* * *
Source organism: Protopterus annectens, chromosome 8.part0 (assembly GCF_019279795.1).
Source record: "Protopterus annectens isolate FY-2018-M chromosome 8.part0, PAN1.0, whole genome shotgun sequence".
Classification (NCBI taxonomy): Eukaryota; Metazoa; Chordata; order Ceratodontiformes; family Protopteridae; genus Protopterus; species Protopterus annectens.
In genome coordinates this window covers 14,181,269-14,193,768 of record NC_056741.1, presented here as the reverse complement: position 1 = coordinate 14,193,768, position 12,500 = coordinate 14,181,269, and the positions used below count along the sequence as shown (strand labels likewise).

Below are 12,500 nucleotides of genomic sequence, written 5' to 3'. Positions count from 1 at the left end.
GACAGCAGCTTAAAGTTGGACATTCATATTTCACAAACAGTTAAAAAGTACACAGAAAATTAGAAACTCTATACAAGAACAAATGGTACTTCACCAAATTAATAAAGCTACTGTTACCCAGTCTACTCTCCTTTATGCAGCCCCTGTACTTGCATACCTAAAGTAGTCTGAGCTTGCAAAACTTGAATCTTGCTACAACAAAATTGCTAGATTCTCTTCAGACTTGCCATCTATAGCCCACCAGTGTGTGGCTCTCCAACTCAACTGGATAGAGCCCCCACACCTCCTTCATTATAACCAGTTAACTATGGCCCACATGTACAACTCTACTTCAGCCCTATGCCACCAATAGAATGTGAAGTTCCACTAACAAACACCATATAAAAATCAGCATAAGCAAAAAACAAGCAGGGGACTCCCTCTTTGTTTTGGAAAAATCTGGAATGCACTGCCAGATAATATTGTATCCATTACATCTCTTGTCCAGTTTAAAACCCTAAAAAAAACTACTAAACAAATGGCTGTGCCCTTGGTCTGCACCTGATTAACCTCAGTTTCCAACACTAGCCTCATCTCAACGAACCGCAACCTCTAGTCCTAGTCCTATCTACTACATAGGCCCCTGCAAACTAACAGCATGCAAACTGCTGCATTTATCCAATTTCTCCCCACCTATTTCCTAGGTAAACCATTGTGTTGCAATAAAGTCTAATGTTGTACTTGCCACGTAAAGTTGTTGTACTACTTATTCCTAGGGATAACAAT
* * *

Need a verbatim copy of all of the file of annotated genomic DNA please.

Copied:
Source organism: Protopterus annectens, chromosome 8.part0 (assembly GCF_019279795.1).
Source record: "Protopterus annectens isolate FY-2018-M chromosome 8.part0, PAN1.0, whole genome shotgun sequence".
Classification (NCBI taxonomy): Eukaryota; Metazoa; Chordata; order Ceratodontiformes; family Protopteridae; genus Protopterus; species Protopterus annectens.
In genome coordinates this window covers 14,181,269-14,193,768 of record NC_056741.1, presented here as the reverse complement: position 1 = coordinate 14,193,768, position 12,500 = coordinate 14,181,269, and the positions used below count along the sequence as shown (strand labels likewise).

Below are 12,500 nucleotides of genomic sequence, written 5' to 3'. Positions count from 1 at the left end.
GACAGCAGCTTAAAGTTGGACATTCATATTTCACAAACAGTTAAAAAGTACACAGAAAATTAGAAACTCTATACAAGAACAAATGGTACTTCACCAAATTAATAAAGCTACTGTTACCCAGTCTACTCTCCTTTATGCAGCCCCTGTACTTGCATACCTAAAGTAGTCTGAGCTTGCAAAACTTGAATCTTGCTACAACAAAATTGCTAGATTCTCTTCAGACTTGCCATCTATAGCCCACCAGTGTGTGGCTCTCCAACTCAACTGGATAGAGCCCCCACACCTCCTTCATTATAACCAGTTAACTATGGCCCACATGTACAACTCTACTTCAGCCCTATGCCACCAATAGAATGTGAAGTTCCACTAACAAACACCATATAAAAATCAGCATAAGCAAAAAACAAGCAGGGGACTCCCTCTTTGTTTTGGAAAAATCTGGAATGCACTGCCAGATAATATTGTATCCATTACATCTCTTGTCCAGTTTAAAACCCTAAAAAAAACTACTAAACAAATGGCTGTGCCCTTGGTCTGCACCTGATTAACCTCAGTTTCCAACACTAGCCTCATCTCAACGAACCGCAACCTCTAGTCCTAGTCCTATCTACTACATAGGCCCCTGCAAACTAACAGCATGCAAACTGCTGCATTTATCCAATTTCTCCCCACCTATTTCCTAGGTAAACCATTGTGTTGCAATAAAGTCTAATGTTGTACTTGCCACGTAAAGTTGTTGTACTACTTATTCCTAGGGATAACAAT